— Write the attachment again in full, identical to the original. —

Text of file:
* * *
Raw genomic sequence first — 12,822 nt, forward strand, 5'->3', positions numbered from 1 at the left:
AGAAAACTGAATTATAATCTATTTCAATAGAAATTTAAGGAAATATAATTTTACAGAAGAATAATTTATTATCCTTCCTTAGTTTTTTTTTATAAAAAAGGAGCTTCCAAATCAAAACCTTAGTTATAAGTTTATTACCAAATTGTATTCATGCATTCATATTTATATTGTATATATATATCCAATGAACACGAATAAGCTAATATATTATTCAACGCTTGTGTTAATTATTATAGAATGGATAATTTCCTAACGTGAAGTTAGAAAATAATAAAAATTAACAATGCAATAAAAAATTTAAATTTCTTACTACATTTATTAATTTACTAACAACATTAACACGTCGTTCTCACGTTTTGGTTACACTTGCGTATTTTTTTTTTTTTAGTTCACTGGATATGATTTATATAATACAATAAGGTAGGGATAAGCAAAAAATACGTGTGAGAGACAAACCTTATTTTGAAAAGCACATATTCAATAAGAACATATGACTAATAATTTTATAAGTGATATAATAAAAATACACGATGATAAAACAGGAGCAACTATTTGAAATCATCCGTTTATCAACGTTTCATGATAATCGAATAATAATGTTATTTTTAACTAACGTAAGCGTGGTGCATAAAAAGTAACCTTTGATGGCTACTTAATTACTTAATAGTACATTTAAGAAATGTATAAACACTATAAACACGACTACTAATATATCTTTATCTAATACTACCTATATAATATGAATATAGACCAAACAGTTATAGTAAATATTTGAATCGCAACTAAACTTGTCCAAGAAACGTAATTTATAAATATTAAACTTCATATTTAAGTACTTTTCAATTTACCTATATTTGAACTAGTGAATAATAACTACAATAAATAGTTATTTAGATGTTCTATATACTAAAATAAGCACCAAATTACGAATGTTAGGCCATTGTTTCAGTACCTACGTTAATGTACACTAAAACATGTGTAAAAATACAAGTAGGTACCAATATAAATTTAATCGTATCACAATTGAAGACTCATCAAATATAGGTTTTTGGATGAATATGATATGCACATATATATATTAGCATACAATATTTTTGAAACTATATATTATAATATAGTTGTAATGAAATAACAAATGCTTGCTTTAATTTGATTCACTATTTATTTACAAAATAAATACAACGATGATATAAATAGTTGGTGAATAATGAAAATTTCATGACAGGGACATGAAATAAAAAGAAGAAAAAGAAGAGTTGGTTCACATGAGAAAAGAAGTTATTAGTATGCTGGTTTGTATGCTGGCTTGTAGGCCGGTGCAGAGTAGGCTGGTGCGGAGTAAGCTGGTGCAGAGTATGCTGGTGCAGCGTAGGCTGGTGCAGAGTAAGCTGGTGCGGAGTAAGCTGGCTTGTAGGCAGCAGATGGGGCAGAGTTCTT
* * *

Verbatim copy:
Raw genomic sequence first — 12,822 nt, forward strand, 5'->3', positions numbered from 1 at the left:
AGAAAACTGAATTATAATCTATTTCAATAGAAATTTAAGGAAATATAATTTTACAGAAGAATAATTTATTATCCTTCCTTAGTTTTTTTTTATAAAAAAGGAGCTTCCAAATCAAAACCTTAGTTATAAGTTTATTACCAAATTGTATTCATGCATTCATATTTATATTGTATATATATATCCAATGAACACGAATAAGCTAATATATTATTCAACGCTTGTGTTAATTATTATAGAATGGATAATTTCCTAACGTGAAGTTAGAAAATAATAAAAATTAACAATGCAATAAAAAATTTAAATTTCTTACTACATTTATTAATTTACTAACAACATTAACACGTCGTTCTCACGTTTTGGTTACACTTGCGTATTTTTTTTTTTTTAGTTCACTGGATATGATTTATATAATACAATAAGGTAGGGATAAGCAAAAAATACGTGTGAGAGACAAACCTTATTTTGAAAAGCACATATTCAATAAGAACATATGACTAATAATTTTATAAGTGATATAATAAAAATACACGATGATAAAACAGGAGCAACTATTTGAAATCATCCGTTTATCAACGTTTCATGATAATCGAATAATAATGTTATTTTTAACTAACGTAAGCGTGGTGCATAAAAAGTAACCTTTGATGGCTACTTAATTACTTAATAGTACATTTAAGAAATGTATAAACACTATAAACACGACTACTAATATATCTTTATCTAATACTACCTATATAATATGAATATAGACCAAACAGTTATAGTAAATATTTGAATCGCAACTAAACTTGTCCAAGAAACGTAATTTATAAATATTAAACTTCATATTTAAGTACTTTTCAATTTACCTATATTTGAACTAGTGAATAATAACTACAATAAATAGTTATTTAGATGTTCTATATACTAAAATAAGCACCAAATTACGAATGTTAGGCCATTGTTTCAGTACCTACGTTAATGTACACTAAAACATGTGTAAAAATACAAGTAGGTACCAATATAAATTTAATCGTATCACAATTGAAGACTCATCAAATATAGGTTTTTGGATGAATATGATATGCACATATATATATTAGCATACAATATTTTTGAAACTATATATTATAATATAGTTGTAATGAAATAACAAATGCTTGCTTTAATTTGATTCACTATTTATTTACAAAATAAATACAACGATGATATAAATAGTTGGTGAATAATGAAAATTTCATGACAGGGACATGAAATAAAAAGAAGAAAAAGAAGAGTTGGTTCACATGAGAAAAGAAGTTATTAGTATGCTGGTTTGTATGCTGGCTTGTAGGCCGGTGCAGAGTAGGCTGGTGCGGAGTAAGCTGGTGCAGAGTATGCTGGTGCAGCGTAGGCTGGTGCAGAGTAAGCTGGTGCGGAGTAAGCTGGCTTGTAGGCAGCAGATGGGGCAGAGTTCTT